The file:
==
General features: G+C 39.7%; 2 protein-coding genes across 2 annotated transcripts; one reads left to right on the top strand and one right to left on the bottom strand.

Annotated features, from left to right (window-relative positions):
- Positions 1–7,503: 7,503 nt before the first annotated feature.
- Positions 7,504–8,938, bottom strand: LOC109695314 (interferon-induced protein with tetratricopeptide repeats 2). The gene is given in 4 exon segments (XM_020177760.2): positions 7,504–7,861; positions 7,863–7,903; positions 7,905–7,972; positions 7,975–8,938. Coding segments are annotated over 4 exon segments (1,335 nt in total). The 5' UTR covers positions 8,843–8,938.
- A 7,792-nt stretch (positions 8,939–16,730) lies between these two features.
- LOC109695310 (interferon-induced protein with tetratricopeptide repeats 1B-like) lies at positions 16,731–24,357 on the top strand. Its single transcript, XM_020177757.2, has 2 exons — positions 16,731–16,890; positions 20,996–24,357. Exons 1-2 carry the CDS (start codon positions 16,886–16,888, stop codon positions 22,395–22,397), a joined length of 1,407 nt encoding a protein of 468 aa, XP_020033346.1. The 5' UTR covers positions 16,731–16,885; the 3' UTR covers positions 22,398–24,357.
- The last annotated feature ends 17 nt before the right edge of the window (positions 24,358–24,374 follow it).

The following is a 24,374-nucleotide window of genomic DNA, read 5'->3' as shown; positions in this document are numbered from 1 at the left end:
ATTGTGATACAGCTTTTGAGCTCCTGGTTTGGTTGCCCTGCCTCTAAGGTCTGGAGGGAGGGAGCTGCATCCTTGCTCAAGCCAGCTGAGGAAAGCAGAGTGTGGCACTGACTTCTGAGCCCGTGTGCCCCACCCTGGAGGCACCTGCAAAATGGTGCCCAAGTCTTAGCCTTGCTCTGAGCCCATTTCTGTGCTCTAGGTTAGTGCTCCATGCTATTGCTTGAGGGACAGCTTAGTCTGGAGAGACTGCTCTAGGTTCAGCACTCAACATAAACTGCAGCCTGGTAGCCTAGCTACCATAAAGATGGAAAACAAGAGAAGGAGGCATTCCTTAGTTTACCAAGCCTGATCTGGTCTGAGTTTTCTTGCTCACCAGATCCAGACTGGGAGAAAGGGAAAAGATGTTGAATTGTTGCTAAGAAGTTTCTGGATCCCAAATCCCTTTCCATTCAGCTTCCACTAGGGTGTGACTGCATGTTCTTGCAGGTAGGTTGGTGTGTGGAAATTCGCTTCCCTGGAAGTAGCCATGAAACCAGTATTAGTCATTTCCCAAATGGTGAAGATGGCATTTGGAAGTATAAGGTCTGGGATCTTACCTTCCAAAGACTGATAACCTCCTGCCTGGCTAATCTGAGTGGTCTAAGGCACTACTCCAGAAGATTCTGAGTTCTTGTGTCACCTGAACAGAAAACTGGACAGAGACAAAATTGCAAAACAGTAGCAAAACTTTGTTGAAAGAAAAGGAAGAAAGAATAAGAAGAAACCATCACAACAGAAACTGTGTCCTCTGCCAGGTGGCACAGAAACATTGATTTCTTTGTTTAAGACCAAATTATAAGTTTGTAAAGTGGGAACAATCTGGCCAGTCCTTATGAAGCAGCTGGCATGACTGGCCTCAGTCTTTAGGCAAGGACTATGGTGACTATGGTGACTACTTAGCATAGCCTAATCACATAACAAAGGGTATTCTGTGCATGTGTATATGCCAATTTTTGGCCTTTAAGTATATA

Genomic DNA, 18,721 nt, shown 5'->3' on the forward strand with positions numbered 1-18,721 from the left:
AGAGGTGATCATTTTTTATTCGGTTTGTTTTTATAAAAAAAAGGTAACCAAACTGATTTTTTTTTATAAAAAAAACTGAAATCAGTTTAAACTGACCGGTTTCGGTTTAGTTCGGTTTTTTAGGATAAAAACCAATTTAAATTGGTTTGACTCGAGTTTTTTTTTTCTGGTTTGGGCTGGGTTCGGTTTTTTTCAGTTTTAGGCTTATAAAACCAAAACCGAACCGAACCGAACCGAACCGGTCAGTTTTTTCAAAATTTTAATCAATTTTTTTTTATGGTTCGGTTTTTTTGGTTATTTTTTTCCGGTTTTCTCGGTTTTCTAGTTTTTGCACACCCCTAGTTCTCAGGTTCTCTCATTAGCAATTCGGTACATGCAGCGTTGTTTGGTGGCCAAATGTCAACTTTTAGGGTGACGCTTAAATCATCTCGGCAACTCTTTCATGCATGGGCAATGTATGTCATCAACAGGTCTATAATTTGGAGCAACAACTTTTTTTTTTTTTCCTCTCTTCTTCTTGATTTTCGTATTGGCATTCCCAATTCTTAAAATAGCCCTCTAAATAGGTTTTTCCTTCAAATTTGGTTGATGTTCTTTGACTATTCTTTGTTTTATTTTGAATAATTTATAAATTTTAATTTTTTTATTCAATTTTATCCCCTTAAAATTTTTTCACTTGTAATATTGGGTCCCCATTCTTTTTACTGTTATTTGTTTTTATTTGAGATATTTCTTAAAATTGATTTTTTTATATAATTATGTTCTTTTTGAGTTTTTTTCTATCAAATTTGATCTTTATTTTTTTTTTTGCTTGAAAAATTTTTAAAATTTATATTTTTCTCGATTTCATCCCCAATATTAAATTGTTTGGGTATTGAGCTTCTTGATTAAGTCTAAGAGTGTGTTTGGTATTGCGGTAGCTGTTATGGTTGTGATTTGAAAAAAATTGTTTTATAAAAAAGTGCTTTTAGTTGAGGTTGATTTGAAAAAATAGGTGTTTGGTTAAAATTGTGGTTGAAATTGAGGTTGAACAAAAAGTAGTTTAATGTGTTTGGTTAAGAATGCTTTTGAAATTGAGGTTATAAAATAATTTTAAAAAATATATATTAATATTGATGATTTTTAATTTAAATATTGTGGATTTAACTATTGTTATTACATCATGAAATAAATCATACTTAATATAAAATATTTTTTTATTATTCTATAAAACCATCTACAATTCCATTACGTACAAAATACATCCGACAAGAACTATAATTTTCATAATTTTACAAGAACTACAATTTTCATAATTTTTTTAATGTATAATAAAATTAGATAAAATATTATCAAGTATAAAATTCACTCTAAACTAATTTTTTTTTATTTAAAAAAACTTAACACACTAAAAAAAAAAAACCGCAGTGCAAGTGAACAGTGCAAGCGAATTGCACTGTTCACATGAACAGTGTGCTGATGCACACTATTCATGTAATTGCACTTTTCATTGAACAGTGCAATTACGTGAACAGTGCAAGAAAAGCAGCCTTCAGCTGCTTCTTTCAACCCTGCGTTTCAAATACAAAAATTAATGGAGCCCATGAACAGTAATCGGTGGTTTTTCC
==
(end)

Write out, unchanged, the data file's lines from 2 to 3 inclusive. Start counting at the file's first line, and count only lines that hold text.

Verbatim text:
Annotated features, from left to right (window-relative positions):
- Positions 1–7,503: 7,503 nt before the first annotated feature.